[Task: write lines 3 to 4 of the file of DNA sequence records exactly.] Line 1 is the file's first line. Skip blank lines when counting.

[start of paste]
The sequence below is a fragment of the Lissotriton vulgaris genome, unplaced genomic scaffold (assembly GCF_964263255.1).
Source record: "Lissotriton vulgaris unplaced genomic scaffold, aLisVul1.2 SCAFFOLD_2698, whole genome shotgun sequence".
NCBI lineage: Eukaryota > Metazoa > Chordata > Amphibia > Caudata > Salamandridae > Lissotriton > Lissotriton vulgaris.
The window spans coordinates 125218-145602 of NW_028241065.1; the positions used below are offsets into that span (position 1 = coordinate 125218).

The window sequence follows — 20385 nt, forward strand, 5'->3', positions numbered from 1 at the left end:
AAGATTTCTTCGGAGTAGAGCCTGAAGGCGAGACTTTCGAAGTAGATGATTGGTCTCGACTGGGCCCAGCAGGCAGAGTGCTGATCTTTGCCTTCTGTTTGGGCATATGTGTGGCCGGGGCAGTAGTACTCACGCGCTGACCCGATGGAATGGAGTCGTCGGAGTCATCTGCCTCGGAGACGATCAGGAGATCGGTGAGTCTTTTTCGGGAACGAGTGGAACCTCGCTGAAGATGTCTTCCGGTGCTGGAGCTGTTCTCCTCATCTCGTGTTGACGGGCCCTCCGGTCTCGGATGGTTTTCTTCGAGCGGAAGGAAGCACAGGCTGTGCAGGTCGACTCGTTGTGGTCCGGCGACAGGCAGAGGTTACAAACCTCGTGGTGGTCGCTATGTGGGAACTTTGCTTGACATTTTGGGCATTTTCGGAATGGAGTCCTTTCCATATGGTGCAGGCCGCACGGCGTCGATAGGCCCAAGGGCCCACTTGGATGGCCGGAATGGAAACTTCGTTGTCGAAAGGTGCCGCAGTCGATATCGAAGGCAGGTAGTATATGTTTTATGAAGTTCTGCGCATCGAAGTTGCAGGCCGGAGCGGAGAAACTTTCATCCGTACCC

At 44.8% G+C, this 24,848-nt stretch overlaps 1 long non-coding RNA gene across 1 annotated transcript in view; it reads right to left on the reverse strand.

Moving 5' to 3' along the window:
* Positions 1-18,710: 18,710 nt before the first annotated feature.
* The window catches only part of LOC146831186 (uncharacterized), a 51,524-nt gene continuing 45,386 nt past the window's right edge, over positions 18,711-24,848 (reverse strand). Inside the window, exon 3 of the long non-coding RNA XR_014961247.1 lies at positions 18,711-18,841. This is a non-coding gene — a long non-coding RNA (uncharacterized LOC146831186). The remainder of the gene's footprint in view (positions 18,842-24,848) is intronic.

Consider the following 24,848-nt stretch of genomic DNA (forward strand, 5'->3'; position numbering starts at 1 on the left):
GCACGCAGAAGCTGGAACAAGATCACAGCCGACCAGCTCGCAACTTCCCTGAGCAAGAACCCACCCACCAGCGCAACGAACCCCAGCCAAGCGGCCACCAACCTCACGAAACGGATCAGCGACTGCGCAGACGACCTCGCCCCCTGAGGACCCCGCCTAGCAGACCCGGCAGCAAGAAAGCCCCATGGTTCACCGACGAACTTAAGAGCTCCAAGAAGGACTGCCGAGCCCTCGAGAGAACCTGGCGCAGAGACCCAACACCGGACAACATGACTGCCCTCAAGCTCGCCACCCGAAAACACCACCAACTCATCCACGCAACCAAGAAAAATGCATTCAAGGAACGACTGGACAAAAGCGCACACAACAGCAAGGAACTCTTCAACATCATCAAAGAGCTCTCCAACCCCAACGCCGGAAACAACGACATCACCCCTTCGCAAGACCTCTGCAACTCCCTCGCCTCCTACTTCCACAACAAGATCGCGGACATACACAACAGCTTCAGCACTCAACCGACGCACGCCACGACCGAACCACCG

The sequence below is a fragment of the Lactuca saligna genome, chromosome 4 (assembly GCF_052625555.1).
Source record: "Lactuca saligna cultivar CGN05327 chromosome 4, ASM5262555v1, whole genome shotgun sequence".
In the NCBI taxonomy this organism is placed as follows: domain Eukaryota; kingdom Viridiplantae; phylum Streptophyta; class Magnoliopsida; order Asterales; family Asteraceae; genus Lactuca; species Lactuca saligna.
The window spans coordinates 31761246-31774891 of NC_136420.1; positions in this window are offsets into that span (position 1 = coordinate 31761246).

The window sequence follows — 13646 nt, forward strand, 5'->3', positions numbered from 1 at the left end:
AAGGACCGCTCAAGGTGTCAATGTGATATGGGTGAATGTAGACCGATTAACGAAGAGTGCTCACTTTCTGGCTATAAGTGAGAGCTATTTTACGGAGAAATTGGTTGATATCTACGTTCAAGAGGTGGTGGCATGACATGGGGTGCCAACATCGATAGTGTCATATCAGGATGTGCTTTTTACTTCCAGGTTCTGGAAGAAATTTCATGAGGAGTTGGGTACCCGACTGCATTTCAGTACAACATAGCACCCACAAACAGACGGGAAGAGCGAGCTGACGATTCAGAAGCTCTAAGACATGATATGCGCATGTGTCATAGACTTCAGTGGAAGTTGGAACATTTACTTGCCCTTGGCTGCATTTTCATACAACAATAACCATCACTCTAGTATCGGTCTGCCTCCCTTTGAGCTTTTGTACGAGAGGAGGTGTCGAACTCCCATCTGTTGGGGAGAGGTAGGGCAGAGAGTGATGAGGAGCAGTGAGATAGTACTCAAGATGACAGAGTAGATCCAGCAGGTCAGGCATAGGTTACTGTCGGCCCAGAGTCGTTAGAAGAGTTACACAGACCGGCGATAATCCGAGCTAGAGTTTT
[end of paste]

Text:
NCBI lineage: Eukaryota > Metazoa > Chordata > Amphibia > Caudata > Salamandridae > Lissotriton > Lissotriton vulgaris.
The window spans coordinates 125218-145602 of NW_028241065.1; the positions used below are offsets into that span (position 1 = coordinate 125218).